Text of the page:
Cyprus and the others - what are bailouts for?
Since the beginning of the crisis, five countries had to be bailed out by their EU partners: Greece, Ireland, Portugal, Spain (for its banks), and most recently Cyprus. Bailouts happen when a country becomes unable to roll over its sovereign debt on international capital markets due to vanishing investor confidence, generally triggered by the poor state of a country’s public finances and signalled by rising interest rates.
Out of all the recent EU bailouts, the Cypriot one was doubtlessly one of the messiest. Cyprus turned out to be an unusual bailout as, for the first time, Eurozone members refused to lend the full amount needed by the country to avoid defaulting on its debt (€17bn). They only accepted to lend €10bn and asked Cyprus to fill the gap by forcing its oversized banking sector (worth more than 700% of GDP and the main source of troubles) to contribute. The drama around Cyprus came from the fact that the country accepted to force not only its banks’ creditors to contribute, but also the banks’ depositors, whatever the amount they had in the bank. This was a huge mistake as, in the EU, all bank deposits up to 100,000€ are supposed to be guaranteed, whatever happens to banks. This could have triggered a massive EU-wide bank run. Indeed, if Cypriot depositors were to lose money in a banking crisis, it would have been perfectly rational for Italian and Spanish depositors to start withdrawing money from their banks, thereby triggering the collapse of the entire EU banking system.
EU bailouts’ impossible trilemma
EU bailouts cannot be perfect as they face an unusual “trilemma”: a situation in which they have to fulfil three requirements, which cannot all be attained at the same time. The first requirement is financial: the primary function of a bailout is to avoid a disorderly sovereign default – which could threaten the euro’s existence – by helping a country finance its sovereign debt until investor trust returns. The second requirement is economic: the money lent by Eurozone members to a troubled partner comes with “conditionality” – generally a set of economic policies to be implemented in order to improve the long-term prospects of the country’s economy. The third requirement is political: due to the dramatic social consequences of the crisis, it is challenging for the EU to ensure that a) a bailed-out country’s government is able and willing to implement the tough measures (reducing public spending, structural reforms, etc.) and b) that the pro-Euro, pro-reform, government is not overthrown by rising popular discontent and extremist anti-EU political parties (for a more detailed analysis, ask Mario Monti and Antonis Samaras).
No recipe for a perfect bailout
It is impossible for the EU to fulfil the financial, economic and political requirements of a bailout; hence one requirement is always sacrificed. This is why bailouts are always messy and attract a lot of criticism. If the EU decides to ensure maximum investor confidence and radical economic reforms, the efforts demanded might be too much for a country’s population to take, let alone for the government to remain in power. If the EU decides to ensure investor confidence while avoiding too radical measures in order to limit short-term pain for a country’s population and make sure a pro-EU government stays in power, the economic requirement is sacrificed as the bailout doesn’t improve the country’s long-term economic prospects. Finally, if the EU decides to limit radical reforms and budget consolidation in order to limit political pain and improve the country’s long-term economic prospects by sharply reducing indebtedness, it will have to force investors to take a loss on the sovereign debt they hold (as it happened for Greece), thereby causing widespread market uncertainty.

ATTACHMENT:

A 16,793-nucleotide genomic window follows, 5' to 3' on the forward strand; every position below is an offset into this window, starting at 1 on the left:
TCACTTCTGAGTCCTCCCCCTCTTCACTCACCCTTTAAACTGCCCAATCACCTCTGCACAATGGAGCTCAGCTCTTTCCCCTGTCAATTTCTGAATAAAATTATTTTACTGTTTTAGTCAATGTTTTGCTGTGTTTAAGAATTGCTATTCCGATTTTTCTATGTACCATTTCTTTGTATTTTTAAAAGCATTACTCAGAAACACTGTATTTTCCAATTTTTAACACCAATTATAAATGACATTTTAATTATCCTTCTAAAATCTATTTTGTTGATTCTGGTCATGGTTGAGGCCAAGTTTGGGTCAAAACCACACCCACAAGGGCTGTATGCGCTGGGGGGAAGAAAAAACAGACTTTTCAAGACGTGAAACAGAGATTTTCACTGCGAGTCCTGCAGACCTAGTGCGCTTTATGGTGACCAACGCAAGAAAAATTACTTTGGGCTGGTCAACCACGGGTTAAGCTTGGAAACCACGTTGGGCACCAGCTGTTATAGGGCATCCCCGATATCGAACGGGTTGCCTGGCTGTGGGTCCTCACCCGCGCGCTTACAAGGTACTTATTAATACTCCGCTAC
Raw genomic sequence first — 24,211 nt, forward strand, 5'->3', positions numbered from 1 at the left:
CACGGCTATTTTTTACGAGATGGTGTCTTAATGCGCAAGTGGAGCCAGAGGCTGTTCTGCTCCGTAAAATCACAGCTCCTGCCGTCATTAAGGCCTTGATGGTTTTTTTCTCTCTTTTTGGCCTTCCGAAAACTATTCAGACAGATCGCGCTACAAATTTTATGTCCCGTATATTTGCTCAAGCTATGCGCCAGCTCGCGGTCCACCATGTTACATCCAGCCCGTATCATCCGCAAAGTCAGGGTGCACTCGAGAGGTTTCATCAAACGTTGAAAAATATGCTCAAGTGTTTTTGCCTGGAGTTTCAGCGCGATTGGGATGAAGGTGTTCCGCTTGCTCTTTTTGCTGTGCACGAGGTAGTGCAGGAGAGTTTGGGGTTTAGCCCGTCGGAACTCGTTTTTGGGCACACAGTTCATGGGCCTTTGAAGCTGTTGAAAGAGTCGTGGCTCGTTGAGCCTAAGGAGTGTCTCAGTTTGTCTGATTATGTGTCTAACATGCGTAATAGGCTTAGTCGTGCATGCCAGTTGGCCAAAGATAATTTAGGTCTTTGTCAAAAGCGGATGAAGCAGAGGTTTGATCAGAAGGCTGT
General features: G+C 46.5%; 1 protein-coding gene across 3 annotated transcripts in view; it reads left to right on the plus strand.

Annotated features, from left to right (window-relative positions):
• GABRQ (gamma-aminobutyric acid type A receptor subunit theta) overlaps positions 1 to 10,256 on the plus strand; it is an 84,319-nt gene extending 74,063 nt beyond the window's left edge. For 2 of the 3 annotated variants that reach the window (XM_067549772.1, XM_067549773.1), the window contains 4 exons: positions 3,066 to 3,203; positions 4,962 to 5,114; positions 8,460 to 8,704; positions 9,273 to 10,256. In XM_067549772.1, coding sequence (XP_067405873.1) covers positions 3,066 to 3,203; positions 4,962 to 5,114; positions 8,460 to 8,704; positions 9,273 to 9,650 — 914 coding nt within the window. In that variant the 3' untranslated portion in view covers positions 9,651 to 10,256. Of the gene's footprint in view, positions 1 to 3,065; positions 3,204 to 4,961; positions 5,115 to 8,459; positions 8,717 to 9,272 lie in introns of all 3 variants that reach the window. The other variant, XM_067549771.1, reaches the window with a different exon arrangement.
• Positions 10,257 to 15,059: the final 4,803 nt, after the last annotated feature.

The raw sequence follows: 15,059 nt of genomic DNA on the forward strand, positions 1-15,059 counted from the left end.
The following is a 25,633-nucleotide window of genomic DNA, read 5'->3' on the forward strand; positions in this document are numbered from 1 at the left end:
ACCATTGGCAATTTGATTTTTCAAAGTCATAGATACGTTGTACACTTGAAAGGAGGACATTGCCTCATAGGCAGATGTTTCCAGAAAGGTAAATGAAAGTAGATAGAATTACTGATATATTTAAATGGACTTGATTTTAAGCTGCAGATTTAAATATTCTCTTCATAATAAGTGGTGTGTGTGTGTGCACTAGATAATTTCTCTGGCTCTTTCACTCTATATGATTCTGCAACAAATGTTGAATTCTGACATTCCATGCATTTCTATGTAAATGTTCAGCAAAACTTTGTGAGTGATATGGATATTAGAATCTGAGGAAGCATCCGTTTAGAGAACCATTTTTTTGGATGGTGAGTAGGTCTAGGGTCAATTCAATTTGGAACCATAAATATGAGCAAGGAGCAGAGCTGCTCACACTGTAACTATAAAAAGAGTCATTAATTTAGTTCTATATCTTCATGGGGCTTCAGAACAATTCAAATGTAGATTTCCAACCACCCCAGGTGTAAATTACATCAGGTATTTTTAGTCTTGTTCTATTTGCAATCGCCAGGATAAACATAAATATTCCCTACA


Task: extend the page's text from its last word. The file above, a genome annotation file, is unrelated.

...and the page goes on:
Hence, EU bailouts are doomed to be imperfect. Now, finding the second-best solution depends on each country’s specific situation, as the three requirements differ in intensity. With Cyprus, the newly elected head of the Eurogroup, Dutch Finance Minister Jeroen Dijsselbloem, provided a perfect answer to the question: “How to ruin your international credibility in a few words?” By saying that in all future bailouts, the EU would start by forcing losses upon bank creditors and depositors before lending EU money, he was basically telling international investors not to invest in EU banks and EU depositors to withdraw their money as soon as possible, to avoid taking a hit. Thankfully and unsurprisingly, he quickly changed his mind. EU bailouts are doomed to be messy, but this should not be an excuse to leave the euro implode or demonize the EU for creating problems when it is only trying to solve them.